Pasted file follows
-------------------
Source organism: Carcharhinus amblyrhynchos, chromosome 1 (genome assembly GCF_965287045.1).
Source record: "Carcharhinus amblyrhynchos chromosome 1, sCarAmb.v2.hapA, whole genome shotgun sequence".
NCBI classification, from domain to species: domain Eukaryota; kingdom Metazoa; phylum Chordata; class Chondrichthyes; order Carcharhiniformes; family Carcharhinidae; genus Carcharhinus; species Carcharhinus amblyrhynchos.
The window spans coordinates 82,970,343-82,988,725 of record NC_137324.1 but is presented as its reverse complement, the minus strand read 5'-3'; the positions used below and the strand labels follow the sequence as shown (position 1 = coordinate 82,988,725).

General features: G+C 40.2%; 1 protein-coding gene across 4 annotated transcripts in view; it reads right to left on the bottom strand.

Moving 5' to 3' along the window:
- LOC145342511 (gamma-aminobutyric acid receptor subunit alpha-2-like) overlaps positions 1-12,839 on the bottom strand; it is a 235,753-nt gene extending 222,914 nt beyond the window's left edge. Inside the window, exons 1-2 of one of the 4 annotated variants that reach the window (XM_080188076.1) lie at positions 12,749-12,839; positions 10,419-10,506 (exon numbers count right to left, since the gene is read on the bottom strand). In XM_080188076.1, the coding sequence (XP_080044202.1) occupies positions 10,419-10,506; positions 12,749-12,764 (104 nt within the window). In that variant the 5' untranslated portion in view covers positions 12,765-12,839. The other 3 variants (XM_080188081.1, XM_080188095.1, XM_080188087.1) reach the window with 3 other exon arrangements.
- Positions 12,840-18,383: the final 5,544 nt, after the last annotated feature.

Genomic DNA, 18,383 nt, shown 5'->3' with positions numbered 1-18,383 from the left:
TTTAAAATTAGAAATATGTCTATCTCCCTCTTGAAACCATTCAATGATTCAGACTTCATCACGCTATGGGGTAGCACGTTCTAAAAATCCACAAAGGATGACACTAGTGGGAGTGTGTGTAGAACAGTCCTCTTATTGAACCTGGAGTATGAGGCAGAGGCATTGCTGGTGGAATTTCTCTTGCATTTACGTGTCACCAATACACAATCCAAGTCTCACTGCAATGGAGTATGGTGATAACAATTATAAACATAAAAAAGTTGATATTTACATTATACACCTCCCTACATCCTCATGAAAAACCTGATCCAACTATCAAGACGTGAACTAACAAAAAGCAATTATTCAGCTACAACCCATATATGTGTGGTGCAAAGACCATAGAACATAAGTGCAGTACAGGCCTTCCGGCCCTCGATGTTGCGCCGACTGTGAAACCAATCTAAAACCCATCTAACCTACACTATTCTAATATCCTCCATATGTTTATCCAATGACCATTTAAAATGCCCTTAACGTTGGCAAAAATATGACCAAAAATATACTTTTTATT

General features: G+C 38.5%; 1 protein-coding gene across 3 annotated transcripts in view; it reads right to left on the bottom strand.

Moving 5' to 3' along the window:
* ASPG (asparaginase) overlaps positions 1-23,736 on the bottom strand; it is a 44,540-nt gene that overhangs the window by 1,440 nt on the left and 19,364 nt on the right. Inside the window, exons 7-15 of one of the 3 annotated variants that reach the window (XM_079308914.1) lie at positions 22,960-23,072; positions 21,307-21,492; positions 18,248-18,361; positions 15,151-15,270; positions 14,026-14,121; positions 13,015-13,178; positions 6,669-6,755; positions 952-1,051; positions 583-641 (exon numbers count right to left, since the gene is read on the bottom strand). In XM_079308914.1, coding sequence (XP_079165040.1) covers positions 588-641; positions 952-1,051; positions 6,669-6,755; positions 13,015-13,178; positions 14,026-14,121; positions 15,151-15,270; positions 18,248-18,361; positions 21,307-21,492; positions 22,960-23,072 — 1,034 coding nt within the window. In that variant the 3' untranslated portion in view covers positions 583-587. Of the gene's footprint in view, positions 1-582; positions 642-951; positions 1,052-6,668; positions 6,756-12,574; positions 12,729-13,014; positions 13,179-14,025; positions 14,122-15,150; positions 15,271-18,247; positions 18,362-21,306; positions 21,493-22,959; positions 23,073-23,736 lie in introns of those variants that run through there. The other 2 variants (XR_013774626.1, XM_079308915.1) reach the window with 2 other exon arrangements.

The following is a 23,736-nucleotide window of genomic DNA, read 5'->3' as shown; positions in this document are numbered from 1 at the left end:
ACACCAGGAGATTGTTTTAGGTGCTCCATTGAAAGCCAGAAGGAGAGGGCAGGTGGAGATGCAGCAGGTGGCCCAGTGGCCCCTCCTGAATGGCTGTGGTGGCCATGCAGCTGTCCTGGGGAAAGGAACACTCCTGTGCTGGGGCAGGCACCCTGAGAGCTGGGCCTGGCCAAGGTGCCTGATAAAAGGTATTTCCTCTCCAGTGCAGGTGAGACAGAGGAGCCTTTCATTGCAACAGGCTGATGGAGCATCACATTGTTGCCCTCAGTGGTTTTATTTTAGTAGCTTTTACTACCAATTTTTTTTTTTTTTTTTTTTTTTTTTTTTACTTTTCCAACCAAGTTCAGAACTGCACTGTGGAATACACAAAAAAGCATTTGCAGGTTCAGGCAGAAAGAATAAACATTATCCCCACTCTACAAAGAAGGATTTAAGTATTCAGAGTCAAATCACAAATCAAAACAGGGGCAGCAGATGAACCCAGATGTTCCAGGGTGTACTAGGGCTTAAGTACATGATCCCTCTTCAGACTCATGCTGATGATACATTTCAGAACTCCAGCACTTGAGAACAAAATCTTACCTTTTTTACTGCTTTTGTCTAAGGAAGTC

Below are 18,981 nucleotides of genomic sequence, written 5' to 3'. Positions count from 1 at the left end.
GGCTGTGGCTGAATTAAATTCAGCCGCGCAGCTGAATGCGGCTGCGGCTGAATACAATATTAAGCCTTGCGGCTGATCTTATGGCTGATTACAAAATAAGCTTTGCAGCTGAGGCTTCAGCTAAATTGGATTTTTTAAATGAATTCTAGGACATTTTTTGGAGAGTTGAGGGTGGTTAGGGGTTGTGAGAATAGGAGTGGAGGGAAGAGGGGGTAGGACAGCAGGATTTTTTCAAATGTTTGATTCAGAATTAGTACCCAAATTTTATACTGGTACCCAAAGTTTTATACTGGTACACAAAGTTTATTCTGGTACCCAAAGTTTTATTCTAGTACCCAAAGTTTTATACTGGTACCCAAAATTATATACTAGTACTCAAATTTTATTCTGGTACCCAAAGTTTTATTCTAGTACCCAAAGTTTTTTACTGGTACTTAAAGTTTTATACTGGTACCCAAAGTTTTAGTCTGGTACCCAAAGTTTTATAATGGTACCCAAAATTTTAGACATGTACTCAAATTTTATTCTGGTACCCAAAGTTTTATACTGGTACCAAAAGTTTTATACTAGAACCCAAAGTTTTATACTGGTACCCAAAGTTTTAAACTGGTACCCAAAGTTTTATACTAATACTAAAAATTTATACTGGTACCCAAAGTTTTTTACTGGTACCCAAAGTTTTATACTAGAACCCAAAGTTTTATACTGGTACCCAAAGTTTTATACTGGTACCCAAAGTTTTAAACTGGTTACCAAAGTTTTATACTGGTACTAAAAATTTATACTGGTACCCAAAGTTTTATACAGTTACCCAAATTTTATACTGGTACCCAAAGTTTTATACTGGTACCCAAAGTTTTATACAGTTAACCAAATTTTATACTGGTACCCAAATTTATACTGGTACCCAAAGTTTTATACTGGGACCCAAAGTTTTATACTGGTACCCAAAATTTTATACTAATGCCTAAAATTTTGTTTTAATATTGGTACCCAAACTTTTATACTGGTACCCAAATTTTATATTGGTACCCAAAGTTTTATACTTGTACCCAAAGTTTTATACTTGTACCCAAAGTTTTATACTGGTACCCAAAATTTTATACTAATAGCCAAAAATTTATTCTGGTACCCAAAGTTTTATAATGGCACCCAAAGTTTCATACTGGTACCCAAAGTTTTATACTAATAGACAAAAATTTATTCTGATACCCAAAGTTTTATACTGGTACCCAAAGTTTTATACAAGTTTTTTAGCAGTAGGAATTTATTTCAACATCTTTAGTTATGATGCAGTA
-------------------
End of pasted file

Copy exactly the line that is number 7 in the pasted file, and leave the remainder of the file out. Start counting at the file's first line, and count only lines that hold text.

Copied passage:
- LOC145342511 (gamma-aminobutyric acid receptor subunit alpha-2-like) overlaps positions 1-12,839 on the bottom strand; it is a 235,753-nt gene extending 222,914 nt beyond the window's left edge. Inside the window, exons 1-2 of one of the 4 annotated variants that reach the window (XM_080188076.1) lie at positions 12,749-12,839; positions 10,419-10,506 (exon numbers count right to left, since the gene is read on the bottom strand). In XM_080188076.1, the coding sequence (XP_080044202.1) occupies positions 10,419-10,506; positions 12,749-12,764 (104 nt within the window). In that variant the 5' untranslated portion in view covers positions 12,765-12,839. The other 3 variants (XM_080188081.1, XM_080188095.1, XM_080188087.1) reach the window with 3 other exon arrangements.